We are constantly seeing songs blow up on TikTok, sometimes before they are even released. Take Frances Forever’s ‘Space Girl’ which blew up on the app after it became an uplifting, celebratory dancing trend. Soon, my page was flooded with girls dancing to the song or reacting to others dancing to the song; gasping at how beautiful they all were. The TikTok traction led to Frances getting signed. Like ‘drivers license’, the trends that came from the song enabled its fast growth.
‘Hailey’ is another song that has grown hugely from its story and gossip-like feel behind it. Wrenn has used her platform on TikTok to get her song heard. Not only is the song being heard, but audio from her boyfriend, and supposedly Hailey, talking about whether they were going to tell her about them cheating. Her various videos, like this one, give viewers a story, a song, and drama to follow. The recipe for success.
The music industry is evolving or at least trying to, with this change. Tom Rosenthal, a known artist before TikTok but whose cover of the song ‘Home’ was used excessively under various romantic videos on the platform, has used his increased publicity to set up his own record label. This alone shows the influence TikTok can have but is made ever more powerful when we learn that he has signed people found from TikTok. User Rachiichachii has been signed by Rosenthal after he found her song on his For You Page. So, some pretty influential stuff can happen on this app it seems.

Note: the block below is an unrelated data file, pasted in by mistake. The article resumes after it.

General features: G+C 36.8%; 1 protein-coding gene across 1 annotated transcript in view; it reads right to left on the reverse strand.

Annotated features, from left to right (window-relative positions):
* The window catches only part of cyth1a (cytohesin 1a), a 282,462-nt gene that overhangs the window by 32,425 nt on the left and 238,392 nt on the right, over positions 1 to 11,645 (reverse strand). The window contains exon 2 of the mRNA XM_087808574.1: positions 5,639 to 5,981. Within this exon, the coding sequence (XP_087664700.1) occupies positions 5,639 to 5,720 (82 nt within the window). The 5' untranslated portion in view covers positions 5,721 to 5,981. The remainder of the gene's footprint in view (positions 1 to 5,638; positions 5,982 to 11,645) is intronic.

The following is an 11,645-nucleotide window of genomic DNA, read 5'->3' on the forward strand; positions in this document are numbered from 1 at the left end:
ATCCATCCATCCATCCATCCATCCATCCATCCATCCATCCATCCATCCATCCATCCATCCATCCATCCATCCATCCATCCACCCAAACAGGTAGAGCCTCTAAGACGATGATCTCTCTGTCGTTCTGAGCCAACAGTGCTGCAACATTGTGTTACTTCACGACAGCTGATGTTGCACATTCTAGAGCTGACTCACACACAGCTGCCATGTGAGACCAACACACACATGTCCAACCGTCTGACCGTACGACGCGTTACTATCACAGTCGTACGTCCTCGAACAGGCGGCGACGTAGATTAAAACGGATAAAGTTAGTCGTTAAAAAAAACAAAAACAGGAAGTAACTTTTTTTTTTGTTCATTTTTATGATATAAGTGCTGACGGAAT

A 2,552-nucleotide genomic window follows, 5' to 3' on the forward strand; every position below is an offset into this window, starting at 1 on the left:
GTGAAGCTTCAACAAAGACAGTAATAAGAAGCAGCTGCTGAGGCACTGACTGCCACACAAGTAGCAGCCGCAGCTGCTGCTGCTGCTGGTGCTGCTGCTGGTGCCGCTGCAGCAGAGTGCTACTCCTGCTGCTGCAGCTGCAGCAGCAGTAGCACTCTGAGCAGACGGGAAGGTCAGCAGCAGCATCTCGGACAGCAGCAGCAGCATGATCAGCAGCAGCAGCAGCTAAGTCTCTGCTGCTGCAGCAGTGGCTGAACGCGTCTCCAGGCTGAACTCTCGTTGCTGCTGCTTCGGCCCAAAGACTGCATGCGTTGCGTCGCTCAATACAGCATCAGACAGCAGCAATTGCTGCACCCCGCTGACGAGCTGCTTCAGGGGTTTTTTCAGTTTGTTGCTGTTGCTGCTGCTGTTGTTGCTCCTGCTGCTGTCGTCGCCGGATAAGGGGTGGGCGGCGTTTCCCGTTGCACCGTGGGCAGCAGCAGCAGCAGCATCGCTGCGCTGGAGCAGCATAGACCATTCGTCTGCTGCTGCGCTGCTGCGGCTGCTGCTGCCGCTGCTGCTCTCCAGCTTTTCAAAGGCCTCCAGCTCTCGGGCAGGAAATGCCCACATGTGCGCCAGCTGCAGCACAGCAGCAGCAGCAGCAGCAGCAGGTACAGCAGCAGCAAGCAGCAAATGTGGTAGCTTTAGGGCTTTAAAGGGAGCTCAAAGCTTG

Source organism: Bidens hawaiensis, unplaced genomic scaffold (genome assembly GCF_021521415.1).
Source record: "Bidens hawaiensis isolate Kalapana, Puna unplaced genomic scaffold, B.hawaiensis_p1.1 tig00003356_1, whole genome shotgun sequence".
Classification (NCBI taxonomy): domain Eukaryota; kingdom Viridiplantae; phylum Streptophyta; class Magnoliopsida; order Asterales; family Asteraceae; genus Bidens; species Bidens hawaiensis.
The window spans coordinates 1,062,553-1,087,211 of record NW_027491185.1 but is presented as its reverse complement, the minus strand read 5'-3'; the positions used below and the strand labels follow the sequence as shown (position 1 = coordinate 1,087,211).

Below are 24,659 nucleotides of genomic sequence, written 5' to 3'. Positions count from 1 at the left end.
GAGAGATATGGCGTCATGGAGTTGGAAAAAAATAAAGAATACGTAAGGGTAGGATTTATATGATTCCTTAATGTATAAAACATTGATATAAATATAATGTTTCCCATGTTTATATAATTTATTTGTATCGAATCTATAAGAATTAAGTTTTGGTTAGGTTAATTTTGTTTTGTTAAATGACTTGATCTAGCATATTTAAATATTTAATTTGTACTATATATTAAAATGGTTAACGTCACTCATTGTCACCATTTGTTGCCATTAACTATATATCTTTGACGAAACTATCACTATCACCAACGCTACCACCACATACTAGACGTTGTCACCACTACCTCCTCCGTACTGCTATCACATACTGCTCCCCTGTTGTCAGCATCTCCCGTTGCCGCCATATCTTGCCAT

No wonder ‘drivers license’ with its story, romantic feel and various opportunities for trends, did so well.
Performative or PR?
Maybe then it’s just a very well executed TikTok PR stunt, or maybe it’s a broken-hearted teenage girl who has written an undeniably catchy and emotional song. I like to think it is probably a bit of both, but not PR forced by Rodrigo. It was largely other people and users that blew up the song and its story on the app.
Thanks to Joshua’s and Sabrina’s songs of retaliation, we know all the school-like gossip surrounding their situation. Joshua’s song ‘Lie Lie Lie’ seemingly accuses Olivia of painting a one-sided and false image, but this did little to impact people’s love for ‘drivers license’. If anything, it just made people more invested in the story, adding copious amounts of new TikToks to the story.
Sabrina’s song ‘Skin’ also added more drama to the mix, though she has not confirmed that this is what the song is about. The lyric “Maybe you didn’t mean it / Maybe ‘blonde’ was the only rhyme” is all too similar to Olivia’s reference to “that blonde girl”. While women-on-women rivalry gossip isn’t something that should be glorified, you can see how the story has captivated the online world, at a time where escapism feels necessary.
Both of these songs act almost like songs in a musical, giving us our villains and our heroes. They seem much more performative than ‘drivers license’, and include clear lyrical retaliations alongside a refusal to make comments; these songs do reek of a PR stunt. Nonetheless, PR stunt or not, audiences love it and it certainly adds to the drama of it all.
Olivia Rodrigo has broken records with her broken heart, and I’m here for it
‘drivers license’ has capitalised on two great sellers of a song; a story and a catchy tune. TikTok as an app has provided respite for many during this pandemic, and it is songs like this that have helped keep it interesting. Here we are, in very weird times and looking for ways to have a bit of fun – what better way than following another person’s complicated life and belting out a banger?